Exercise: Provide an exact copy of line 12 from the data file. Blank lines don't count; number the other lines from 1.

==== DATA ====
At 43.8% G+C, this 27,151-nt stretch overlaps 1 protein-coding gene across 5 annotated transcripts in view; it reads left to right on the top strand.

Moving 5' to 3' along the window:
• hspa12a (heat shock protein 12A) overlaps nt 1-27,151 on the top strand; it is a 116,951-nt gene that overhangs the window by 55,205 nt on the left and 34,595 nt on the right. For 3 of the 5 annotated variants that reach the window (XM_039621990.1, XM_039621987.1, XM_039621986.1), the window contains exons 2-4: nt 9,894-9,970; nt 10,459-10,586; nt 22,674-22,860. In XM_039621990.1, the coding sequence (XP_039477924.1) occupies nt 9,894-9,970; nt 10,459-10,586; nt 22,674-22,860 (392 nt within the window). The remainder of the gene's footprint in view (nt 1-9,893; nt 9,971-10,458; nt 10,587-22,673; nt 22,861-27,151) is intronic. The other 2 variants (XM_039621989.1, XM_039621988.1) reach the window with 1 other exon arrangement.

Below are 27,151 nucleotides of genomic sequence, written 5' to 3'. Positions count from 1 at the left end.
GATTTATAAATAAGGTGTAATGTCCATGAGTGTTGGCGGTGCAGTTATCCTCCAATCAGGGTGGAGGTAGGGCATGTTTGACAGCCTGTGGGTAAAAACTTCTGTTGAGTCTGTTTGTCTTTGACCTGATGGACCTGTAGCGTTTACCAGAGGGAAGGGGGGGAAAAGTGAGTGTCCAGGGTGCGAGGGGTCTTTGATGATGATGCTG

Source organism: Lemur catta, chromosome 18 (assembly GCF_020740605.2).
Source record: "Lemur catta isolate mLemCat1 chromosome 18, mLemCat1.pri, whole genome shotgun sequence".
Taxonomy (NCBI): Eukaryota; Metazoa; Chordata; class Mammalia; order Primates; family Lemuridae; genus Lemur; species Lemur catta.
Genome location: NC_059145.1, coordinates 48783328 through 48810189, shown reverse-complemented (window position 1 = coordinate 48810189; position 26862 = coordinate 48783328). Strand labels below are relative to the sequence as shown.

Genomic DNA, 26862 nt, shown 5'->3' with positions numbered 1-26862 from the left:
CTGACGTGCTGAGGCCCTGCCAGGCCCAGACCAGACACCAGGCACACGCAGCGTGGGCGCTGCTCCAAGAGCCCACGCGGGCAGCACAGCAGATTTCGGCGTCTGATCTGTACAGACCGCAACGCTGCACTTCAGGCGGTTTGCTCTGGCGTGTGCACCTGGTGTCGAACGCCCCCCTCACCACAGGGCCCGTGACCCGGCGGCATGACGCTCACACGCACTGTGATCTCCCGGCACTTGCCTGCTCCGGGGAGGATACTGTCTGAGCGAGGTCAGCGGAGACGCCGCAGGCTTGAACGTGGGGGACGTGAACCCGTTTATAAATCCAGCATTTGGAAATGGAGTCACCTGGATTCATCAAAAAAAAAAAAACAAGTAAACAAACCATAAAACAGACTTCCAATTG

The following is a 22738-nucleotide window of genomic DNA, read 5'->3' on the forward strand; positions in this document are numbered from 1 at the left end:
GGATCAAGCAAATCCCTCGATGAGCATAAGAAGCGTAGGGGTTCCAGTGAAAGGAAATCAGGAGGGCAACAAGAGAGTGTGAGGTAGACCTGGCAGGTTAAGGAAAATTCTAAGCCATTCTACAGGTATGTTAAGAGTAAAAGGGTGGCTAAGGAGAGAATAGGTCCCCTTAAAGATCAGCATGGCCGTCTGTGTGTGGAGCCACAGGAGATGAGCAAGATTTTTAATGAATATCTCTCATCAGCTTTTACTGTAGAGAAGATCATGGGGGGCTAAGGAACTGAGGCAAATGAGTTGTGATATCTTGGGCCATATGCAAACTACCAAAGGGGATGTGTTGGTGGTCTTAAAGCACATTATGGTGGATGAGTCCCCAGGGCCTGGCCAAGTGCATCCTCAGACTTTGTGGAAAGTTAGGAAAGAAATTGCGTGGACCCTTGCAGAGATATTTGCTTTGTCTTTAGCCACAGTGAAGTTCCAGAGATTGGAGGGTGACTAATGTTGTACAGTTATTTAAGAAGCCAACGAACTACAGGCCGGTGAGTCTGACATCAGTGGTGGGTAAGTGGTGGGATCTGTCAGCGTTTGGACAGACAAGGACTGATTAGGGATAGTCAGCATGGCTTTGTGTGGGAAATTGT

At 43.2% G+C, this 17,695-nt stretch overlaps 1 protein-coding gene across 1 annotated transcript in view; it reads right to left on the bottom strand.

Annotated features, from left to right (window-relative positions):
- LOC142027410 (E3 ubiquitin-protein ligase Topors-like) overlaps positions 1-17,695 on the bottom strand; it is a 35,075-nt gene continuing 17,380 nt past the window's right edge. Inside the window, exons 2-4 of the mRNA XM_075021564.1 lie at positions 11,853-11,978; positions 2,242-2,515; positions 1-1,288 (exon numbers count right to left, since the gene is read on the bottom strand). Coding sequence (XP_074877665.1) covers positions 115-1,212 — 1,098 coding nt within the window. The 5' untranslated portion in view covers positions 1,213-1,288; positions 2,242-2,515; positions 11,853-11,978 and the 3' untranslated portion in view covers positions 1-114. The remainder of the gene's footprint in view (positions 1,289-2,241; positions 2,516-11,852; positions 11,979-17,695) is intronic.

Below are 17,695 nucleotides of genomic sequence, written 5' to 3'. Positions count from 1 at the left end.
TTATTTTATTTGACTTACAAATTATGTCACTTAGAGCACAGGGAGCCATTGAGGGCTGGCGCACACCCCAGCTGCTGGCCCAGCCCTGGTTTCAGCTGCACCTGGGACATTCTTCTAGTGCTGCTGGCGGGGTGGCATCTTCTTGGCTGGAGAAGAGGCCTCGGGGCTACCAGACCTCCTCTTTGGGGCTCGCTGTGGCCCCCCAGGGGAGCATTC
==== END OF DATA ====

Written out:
The following is a 22738-nucleotide window of genomic DNA, read 5'->3' on the forward strand; positions in this document are numbered from 1 at the left end: